The blowout accident is just one more in a seemingly endless string of environmental insults and injuries. Life on the bayou gets harder each year and a rich and unique heritage is slowly eroding away.
The sheen of the oil slick seems endless, and that's from someone who has flown over and seen it. No BP estimates are credible right now; their worst case scenario has already been surpassed several times.
A week ago I flew out over the Gulf with conservation pilot Tom Hutchings and Waterkeeper John Wathen to the Source. The metastasizing spill in the Gulf is like cancer and the activity 90 miles offshore at the source like a messy surgery.
I can understand that cash-strapped agencies needed time to respond to a crisis of this size, but they have had more than a month, and yet we still don't know where the oil is right now or how it is affecting fisheries.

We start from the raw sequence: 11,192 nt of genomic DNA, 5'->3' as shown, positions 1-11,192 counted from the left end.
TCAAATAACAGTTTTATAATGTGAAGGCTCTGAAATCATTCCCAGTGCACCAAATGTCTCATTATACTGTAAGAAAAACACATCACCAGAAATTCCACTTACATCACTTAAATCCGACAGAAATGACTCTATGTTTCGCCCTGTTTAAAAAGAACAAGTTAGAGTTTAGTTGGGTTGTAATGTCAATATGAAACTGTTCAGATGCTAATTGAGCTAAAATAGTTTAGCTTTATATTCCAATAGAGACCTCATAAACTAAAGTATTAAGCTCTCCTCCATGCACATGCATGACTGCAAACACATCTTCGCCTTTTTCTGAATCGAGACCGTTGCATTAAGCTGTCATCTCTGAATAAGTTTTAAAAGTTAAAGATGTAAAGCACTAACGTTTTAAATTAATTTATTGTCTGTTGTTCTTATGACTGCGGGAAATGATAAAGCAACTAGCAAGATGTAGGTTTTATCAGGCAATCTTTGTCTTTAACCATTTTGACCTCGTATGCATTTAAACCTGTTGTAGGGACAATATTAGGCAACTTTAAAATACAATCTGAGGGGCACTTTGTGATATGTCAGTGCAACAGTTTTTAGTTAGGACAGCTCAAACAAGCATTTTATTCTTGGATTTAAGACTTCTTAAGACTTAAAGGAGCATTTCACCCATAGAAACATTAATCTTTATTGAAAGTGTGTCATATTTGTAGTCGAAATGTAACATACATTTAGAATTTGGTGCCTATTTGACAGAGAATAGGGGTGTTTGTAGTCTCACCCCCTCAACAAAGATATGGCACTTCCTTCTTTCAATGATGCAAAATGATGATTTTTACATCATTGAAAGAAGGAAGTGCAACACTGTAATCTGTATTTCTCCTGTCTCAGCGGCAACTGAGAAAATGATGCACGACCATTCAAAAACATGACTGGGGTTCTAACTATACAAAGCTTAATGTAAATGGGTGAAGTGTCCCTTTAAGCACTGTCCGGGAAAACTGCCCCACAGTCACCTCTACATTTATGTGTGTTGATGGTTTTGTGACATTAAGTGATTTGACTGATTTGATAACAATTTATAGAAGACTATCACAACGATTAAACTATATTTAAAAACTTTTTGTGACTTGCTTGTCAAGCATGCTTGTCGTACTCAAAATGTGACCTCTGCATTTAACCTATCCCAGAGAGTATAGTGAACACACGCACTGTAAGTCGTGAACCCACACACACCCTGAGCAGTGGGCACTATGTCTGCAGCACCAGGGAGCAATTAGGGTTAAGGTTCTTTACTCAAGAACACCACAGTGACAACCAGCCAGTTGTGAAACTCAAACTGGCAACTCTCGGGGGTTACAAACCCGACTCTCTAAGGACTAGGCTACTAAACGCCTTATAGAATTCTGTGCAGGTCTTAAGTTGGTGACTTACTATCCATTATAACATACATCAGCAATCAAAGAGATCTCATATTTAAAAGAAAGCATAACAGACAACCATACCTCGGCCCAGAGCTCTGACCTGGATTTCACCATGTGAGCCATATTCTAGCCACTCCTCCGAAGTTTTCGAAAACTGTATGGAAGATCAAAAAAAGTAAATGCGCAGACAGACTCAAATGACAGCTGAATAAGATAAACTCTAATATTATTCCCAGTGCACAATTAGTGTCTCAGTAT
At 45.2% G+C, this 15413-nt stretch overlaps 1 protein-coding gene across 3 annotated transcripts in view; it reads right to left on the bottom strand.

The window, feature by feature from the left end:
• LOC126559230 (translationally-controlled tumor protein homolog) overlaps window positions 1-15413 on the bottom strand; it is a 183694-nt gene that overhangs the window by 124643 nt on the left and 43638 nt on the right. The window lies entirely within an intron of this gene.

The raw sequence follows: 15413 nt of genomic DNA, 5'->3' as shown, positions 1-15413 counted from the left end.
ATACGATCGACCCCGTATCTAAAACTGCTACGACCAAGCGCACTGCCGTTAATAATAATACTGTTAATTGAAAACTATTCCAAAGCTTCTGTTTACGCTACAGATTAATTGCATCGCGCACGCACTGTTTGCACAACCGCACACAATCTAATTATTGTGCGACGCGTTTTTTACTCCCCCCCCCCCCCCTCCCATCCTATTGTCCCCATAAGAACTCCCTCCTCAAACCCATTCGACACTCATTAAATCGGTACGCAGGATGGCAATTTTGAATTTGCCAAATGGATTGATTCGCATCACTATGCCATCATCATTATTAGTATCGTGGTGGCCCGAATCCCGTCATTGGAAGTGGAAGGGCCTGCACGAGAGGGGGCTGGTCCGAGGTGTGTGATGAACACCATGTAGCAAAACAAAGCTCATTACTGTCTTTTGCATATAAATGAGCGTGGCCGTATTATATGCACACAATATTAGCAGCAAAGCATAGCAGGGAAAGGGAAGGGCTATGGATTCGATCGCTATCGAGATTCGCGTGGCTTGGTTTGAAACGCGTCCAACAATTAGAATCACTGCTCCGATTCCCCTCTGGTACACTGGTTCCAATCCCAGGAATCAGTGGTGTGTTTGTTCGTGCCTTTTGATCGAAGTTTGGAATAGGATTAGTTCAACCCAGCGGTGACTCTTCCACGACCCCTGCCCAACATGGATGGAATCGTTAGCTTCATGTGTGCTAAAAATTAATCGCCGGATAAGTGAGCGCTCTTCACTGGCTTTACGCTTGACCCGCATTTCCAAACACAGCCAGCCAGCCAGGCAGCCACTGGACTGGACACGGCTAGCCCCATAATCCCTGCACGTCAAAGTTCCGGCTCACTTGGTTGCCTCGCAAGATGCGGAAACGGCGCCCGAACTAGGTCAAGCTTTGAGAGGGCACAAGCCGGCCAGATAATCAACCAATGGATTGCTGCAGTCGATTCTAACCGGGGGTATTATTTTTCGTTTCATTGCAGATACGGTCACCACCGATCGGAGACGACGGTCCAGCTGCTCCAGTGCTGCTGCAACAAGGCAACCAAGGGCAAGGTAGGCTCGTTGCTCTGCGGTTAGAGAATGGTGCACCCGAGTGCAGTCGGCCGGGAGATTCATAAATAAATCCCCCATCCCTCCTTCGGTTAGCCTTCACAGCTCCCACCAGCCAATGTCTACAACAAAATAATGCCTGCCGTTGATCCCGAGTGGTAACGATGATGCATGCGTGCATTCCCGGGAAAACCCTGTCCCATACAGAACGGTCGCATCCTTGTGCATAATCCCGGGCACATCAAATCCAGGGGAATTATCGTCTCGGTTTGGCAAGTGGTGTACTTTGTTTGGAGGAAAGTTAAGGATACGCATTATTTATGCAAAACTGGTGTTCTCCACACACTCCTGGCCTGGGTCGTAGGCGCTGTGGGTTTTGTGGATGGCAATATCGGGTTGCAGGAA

Yesterday I arrived in New Orleans to see firsthand the impacts of the still-uncontrolled, still flowing oil spill from Deepwater Horizon. The first impression I got is that the coast of Louisiana is the work horse for the oil and gas industry.
With so much progress over the last 50 years, who'd have thought we may soon be reliving the fictional life of young Lucy Lynch in mid-20th century Thomaston. I am filled with nostalgia at the thought.
By some estimates, 60 percent of U.S. creeks, rivers, and streams and tens of millions of acres of wetlands and other sensitive waterbodies have lost federal protection in the last few years due to the Supreme Court's decisions.